Killer Bees FRC Battery Cart

We have had many requests to share this FRC Battery Cart Design,
Our students have created a how-to video, a complete set of drawings, and step by step instructions. Every team needs a good battery cart as part of their competition pit setup. This is a 4th generation design which is easy for any team to build, and a great fall project for your team before the 2021 Season.

One Day Build Video at : Battery Cart Build Video

CAD Model is posted on our team website at KB33 Resources

KB33_Power_Station_Drawings.pdf (691.8 KB)
Battery Cart Build Instructions.pdf (1.7 MB)


The KB33 link led to this page.


Thank you for sharing this. I love how simple and refined this design is.

We had a design similar to this for many years. It was great.

There are a few things I would recommend adding or refining to this design.

  1. We found that this cart was an excellent way to transport the batteries back to the hotel each night. But getting it loaded into the car was tricky. To help, we added wheels up near the handle and a grab bar down at the bottom on the front face. When we got to the vehicle (assuming you are using an SUV), we would load the cart into the back by tilting the cart back until it was leaning against the back bumper of the SUV. Then we would lift the bottom using the grab bar until the upper wheels were on the floor of the cargo area in the vehicle. At this point, you could just roll the cart into the vehicle and close the hatch. Pulling it out was the reverse process. Without those upper wheels, you end up sliding the cart on the cargo bed which is hard given how heavy it is. Also without the grab bar at the bottom, the ergonomics of lifting the bottom up and letting it back down again was not good.

Edit: I took a closer look at the design and I see that there is already a handle at the bottom (similar to our grab bar).

  1. You want to have a very comfortable handle for rolling the cart out to the vehicle or into the venue from the vehicle. As I said the cart can be heavy with the batteries loaded in it, and a sharp edged handle will quickly dig into your hand making it very painful to pull the cart around.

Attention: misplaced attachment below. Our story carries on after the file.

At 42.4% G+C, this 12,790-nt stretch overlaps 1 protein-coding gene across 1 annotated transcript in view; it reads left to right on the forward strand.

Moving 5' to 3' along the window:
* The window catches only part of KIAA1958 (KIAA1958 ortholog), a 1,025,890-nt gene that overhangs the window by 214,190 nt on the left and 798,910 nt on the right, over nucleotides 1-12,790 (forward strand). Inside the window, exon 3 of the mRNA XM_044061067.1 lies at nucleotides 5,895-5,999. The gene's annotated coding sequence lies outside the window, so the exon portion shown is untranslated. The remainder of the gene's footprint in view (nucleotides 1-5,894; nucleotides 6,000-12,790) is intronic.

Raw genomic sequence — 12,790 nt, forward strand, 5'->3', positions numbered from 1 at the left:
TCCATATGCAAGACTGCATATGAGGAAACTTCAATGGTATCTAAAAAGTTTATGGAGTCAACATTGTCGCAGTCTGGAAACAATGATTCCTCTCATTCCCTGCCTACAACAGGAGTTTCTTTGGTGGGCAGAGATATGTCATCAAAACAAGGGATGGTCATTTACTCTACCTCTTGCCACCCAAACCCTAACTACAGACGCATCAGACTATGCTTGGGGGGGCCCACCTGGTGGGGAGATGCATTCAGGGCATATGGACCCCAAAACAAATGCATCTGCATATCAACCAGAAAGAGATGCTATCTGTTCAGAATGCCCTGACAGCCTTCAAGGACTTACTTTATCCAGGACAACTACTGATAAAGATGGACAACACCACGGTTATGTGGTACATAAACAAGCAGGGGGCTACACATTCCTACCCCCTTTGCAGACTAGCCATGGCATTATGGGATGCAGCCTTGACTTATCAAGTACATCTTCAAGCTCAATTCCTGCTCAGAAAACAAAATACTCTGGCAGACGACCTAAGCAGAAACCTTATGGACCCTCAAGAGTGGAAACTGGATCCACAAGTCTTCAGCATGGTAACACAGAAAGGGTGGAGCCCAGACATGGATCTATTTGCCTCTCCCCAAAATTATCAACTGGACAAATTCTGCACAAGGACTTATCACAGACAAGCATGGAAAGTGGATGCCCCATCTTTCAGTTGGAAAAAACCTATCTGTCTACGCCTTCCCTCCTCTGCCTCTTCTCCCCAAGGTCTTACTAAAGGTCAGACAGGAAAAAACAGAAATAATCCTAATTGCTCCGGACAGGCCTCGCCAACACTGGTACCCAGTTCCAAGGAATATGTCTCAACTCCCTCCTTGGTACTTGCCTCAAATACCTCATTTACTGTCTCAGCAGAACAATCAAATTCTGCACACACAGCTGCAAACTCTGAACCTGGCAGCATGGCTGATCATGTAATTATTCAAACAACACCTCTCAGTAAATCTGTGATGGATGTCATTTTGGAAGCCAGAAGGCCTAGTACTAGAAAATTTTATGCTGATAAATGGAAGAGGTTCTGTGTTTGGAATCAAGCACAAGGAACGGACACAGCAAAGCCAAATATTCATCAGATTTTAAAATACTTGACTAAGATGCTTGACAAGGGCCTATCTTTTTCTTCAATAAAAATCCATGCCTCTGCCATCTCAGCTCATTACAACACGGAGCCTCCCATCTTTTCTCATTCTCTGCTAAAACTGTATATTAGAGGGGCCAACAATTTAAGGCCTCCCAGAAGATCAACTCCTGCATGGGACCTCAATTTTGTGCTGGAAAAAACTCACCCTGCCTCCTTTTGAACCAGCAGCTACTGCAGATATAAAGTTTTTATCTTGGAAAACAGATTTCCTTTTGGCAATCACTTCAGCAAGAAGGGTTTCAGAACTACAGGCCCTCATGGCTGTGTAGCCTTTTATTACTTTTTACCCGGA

Edit: Upon closer inspection, I see that this design specifies using a router to round off the edges of the handle. This is very important. Don’t skip this step if you value your hands. We also added soft grip wrap to our handle. This design might be fine without that.

  1. One thing that can help make the cart easier (and safer) to pull around would be to add a “kickstand” type leg off the back with wheels on it. That way, you can tilt the cart back and it will come to rest with 4 wheels on the ground in an orientation that makes it easier to pull or even push if you are on smooth enough floor without risking dropping the cart or needing to support so much weight with your hand through the handle.

  2. We had two instances where the students forgot to plug in the cart and we only discovered it halfway through quals when we were running short on charged batteries. Since the battery cart generally gets relegated to a back, out-of-the-way corner of the pit, we mentors wanted to have a way to check the status of the cart without entering the pit. So, we added an indicator lamp to the main power. It looks like this cart has contemplated that with the power strip and chargers oriented so that the lights are visible, so that should not be a problem with this design. But for teams that are copying this design, make sure you include a way to tell whether the cart is plugged in / powered on.

  3. We integrated the extension cord into the cart so that we would not have to search for a cord to use. We also added a place to attach the coiled up cord when we were transporting the cart.

  4. The top shelf is an obvious place to store the battery tester and provides a nice shelf to set the battery on while testing it. It looks like this design has the power plug sticking out on that shelf. It might be cleaner to have the plug come out the side or back to keep that shelf clean.